July 08, 2001
Does this mean people with HD have a hard time recognizing a look of disgust in others? Maybe that would explain why some don't recognize a caregivers "disgust/anger" at some of their actions which frustrates caregivers?
Impaired recognition of disgust in Huntington's disease gene carriers.
Brain 1997 Nov;120 ( Pt 11):2029-38 (ISSN: 0006-8950)
Gray JM; Young AW; Barker WA; Curtis A; Gibson D
Neurobehavioural Service, St Nicholas Hospital, Gosforth, UK.
Face processing and facial expression recognition were investigated in
the earliest stages of Huntington's disease, by studying 40 people who presented for genetic testing.
Twenty-three of these 'at risk' individuals turned out not to carry the
gene for Huntington's disease (the AR- group). Seventeen were found
to be gene carriers (the AR+ group); 15 from genetic testing, and two
who showed signs of early stages of Huntington's disease.
A number of standard tasks were used to provide background information, including recognition memory for words, picture naming, verbal fluency, and figure copying; none revealed significant differences between the AR+ and AR- groups.
Face processing abilities were investigated using tests of identification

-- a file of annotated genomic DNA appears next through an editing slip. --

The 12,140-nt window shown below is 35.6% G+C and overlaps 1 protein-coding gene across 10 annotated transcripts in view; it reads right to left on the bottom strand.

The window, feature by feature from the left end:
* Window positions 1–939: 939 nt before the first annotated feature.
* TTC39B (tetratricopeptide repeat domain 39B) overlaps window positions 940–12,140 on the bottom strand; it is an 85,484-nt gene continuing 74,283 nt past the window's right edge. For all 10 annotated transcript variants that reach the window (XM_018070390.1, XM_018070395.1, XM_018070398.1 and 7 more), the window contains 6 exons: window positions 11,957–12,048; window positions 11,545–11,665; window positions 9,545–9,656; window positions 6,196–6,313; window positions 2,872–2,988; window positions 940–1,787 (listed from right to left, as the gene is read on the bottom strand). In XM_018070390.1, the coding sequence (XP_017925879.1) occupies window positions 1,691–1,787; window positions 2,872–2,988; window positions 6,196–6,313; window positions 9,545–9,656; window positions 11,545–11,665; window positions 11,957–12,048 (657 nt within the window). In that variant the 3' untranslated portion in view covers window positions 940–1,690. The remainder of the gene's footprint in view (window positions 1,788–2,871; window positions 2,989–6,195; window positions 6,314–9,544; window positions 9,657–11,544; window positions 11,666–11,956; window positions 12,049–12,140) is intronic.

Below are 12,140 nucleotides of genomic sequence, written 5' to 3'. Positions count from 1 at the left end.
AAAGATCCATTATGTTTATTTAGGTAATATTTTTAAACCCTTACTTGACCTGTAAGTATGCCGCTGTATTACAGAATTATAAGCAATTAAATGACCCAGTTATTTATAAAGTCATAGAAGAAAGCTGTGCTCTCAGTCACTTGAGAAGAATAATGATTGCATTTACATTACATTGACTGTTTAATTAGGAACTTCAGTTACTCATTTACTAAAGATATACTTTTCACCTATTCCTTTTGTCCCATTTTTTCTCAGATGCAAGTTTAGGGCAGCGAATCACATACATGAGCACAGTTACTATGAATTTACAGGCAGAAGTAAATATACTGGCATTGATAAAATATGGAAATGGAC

of familiar (famous) faces, unfamiliar face matching, recognition memory for faces, and recognition of facial expressions of emotion.
No statistically significant differences between the AR+ and AR- groups were found for any of these tests, but the AR+ group showed a borderline overall impairment in recognizing facial expressions of emotion (0.05 < P < 0.1).
When recognition of each of the six basic emotions used was examined separately, only disgust was found to be significantly impaired. This highly selective deficit in the recognition of disgust was confirmed in the subgroup of 15 individuals shown by genetic testing to be Huntington's gene carriers; it was therefore found in people who were free from clinical symptoms and did not perform significantly more poorly than non-carriers on any of the background tests, on any of the other face processing tasks, and even for recognition of any other basic emotion.
This points strongly to the importance of the basal ganglia in the emotion of disgust.